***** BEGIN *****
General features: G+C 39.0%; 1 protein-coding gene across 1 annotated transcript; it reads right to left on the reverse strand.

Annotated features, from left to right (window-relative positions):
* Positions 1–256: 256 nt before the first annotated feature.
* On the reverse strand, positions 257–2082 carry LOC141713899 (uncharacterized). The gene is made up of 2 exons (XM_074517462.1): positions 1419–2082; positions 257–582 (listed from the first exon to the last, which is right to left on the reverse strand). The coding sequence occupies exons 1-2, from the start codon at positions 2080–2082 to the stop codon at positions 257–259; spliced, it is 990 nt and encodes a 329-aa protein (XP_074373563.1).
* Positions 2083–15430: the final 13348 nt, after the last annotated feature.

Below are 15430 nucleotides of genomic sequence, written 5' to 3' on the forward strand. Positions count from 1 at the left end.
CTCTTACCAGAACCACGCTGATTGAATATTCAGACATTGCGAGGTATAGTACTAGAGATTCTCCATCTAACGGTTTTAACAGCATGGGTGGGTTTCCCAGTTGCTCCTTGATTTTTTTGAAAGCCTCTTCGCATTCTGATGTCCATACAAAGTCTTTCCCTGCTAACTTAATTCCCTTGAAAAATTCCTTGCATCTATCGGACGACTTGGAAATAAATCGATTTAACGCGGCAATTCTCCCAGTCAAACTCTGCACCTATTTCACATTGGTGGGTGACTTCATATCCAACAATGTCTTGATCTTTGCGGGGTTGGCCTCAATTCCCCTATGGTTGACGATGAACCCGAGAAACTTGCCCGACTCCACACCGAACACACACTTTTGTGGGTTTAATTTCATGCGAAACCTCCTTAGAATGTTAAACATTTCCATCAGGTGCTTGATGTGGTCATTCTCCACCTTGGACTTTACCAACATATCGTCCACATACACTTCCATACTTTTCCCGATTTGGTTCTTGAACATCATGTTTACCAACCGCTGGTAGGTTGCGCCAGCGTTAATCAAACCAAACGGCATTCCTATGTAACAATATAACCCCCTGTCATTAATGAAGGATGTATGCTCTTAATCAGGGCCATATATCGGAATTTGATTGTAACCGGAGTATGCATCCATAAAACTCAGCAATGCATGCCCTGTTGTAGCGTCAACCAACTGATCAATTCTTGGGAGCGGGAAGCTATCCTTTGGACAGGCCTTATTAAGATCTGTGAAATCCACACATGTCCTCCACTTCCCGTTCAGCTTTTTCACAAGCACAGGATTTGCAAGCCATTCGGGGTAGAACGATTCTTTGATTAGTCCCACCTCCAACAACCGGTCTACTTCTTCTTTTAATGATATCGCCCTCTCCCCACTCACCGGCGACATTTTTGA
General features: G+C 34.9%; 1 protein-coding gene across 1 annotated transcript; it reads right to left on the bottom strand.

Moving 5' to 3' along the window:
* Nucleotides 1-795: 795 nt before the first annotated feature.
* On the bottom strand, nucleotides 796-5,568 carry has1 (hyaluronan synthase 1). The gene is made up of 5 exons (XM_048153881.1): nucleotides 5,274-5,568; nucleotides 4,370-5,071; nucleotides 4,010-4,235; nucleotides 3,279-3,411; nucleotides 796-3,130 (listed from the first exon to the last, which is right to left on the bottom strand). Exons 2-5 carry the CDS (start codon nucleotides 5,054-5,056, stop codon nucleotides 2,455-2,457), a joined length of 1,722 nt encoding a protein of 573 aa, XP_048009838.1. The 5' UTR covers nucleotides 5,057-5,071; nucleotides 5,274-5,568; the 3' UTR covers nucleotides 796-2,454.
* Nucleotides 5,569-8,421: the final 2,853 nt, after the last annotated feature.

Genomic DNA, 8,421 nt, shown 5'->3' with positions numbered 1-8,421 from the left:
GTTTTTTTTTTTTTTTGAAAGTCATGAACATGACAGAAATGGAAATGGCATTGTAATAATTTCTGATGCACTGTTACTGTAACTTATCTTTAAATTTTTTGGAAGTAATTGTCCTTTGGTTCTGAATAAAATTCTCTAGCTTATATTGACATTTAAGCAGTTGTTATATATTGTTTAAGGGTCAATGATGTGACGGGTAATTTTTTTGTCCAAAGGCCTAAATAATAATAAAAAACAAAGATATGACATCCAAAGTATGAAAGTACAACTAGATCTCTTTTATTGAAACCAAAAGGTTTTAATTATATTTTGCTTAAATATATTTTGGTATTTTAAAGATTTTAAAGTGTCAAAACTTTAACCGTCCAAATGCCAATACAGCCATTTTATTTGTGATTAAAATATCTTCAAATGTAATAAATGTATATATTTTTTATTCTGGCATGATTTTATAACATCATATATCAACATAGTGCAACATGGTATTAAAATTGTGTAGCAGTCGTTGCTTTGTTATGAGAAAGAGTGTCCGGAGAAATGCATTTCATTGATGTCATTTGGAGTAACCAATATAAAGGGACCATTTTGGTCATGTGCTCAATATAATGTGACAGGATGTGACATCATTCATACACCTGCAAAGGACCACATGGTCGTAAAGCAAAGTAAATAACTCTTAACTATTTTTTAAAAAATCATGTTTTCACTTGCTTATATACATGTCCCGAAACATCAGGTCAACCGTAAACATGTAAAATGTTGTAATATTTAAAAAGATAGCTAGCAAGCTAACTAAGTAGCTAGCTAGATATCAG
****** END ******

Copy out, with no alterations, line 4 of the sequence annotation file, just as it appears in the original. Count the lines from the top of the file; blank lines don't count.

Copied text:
* On the reverse strand, positions 257–2082 carry LOC141713899 (uncharacterized). The gene is made up of 2 exons (XM_074517462.1): positions 1419–2082; positions 257–582 (listed from the first exon to the last, which is right to left on the reverse strand). The coding sequence occupies exons 1-2, from the start codon at positions 2080–2082 to the stop codon at positions 257–259; spliced, it is 990 nt and encodes a 329-aa protein (XP_074373563.1).